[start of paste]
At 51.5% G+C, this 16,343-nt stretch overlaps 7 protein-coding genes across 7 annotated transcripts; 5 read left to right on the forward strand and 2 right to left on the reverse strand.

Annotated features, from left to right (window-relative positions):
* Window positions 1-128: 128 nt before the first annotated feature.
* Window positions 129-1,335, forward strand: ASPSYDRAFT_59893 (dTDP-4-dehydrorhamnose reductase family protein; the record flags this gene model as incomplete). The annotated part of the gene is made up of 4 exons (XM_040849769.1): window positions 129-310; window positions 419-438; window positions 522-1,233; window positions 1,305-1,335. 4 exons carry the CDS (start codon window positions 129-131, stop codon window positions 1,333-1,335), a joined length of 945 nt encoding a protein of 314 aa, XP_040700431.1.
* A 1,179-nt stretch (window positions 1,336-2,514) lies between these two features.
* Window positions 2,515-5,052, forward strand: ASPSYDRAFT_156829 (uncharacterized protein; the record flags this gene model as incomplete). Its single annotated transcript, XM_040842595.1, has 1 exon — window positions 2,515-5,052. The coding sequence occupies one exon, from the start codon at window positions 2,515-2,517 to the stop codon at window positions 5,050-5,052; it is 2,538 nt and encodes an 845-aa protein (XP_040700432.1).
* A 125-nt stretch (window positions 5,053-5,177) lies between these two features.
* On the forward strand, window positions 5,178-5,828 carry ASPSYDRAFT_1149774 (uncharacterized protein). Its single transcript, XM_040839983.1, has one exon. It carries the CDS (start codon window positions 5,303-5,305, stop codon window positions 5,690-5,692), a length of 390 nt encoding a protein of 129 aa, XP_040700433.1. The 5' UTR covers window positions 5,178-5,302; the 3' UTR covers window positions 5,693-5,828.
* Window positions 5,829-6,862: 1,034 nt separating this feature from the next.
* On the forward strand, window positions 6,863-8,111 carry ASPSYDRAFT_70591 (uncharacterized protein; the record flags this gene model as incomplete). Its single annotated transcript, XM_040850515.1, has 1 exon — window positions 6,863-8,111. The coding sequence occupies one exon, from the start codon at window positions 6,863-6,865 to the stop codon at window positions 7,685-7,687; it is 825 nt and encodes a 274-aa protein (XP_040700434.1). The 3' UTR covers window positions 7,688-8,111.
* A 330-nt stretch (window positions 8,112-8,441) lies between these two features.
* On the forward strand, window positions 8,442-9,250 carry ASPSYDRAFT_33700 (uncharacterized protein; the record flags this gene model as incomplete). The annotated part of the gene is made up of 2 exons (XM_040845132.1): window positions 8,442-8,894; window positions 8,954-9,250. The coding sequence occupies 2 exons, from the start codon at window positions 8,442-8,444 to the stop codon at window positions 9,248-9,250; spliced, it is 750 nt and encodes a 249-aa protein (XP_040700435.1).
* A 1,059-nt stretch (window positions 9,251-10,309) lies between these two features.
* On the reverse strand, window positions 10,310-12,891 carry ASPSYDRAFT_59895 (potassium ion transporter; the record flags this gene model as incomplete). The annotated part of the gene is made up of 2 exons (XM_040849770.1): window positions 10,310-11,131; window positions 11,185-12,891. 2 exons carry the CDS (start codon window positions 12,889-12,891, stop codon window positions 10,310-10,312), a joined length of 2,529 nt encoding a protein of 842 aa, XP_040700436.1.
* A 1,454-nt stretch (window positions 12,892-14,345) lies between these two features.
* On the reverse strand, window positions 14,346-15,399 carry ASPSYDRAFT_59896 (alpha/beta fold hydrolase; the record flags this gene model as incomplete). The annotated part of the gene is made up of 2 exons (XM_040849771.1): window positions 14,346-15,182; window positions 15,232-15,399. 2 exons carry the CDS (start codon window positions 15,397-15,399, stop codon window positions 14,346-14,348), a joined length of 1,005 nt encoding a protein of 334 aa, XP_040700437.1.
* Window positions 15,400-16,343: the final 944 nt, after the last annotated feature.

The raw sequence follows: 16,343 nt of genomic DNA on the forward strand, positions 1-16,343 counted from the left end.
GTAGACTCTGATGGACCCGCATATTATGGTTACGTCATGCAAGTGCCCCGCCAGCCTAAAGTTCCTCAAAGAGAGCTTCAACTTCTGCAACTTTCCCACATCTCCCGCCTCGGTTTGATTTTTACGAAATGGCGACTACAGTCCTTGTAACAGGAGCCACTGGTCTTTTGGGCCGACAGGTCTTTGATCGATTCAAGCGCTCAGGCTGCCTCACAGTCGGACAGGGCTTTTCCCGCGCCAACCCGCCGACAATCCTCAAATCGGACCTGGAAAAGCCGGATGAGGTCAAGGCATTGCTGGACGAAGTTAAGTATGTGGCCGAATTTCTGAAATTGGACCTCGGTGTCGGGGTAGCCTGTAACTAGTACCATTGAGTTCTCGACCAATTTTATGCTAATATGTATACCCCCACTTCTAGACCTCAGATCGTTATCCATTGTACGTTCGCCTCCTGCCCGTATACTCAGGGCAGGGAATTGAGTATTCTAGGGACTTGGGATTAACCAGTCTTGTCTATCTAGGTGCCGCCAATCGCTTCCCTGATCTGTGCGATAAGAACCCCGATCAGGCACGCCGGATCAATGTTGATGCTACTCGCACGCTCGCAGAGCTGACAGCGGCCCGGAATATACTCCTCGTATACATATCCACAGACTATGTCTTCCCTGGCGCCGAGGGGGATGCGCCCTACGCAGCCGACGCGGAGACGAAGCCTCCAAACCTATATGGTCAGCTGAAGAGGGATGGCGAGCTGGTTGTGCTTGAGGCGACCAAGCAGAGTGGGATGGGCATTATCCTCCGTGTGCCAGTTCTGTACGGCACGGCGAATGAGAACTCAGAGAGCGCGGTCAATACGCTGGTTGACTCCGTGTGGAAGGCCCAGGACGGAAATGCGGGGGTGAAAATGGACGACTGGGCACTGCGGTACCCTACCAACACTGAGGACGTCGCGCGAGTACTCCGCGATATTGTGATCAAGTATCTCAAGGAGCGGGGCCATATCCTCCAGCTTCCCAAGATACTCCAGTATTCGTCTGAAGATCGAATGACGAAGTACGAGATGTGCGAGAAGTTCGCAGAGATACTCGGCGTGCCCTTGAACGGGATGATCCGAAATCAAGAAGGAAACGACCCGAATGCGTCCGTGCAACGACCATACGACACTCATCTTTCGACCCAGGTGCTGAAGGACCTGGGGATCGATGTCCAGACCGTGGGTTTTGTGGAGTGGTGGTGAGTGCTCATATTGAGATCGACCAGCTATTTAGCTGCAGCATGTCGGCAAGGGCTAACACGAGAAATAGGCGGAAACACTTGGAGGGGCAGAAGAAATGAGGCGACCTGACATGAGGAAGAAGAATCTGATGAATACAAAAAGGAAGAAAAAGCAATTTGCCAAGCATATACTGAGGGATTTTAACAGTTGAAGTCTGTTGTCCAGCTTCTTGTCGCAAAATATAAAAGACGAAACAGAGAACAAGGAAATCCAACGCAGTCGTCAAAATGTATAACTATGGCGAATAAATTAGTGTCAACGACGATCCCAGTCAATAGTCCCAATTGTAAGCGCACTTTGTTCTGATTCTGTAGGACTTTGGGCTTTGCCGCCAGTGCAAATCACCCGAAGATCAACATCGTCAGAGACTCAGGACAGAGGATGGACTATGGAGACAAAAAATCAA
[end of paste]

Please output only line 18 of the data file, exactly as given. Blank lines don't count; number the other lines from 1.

The raw sequence follows: 16,343 nt of genomic DNA on the forward strand, positions 1-16,343 counted from the left end.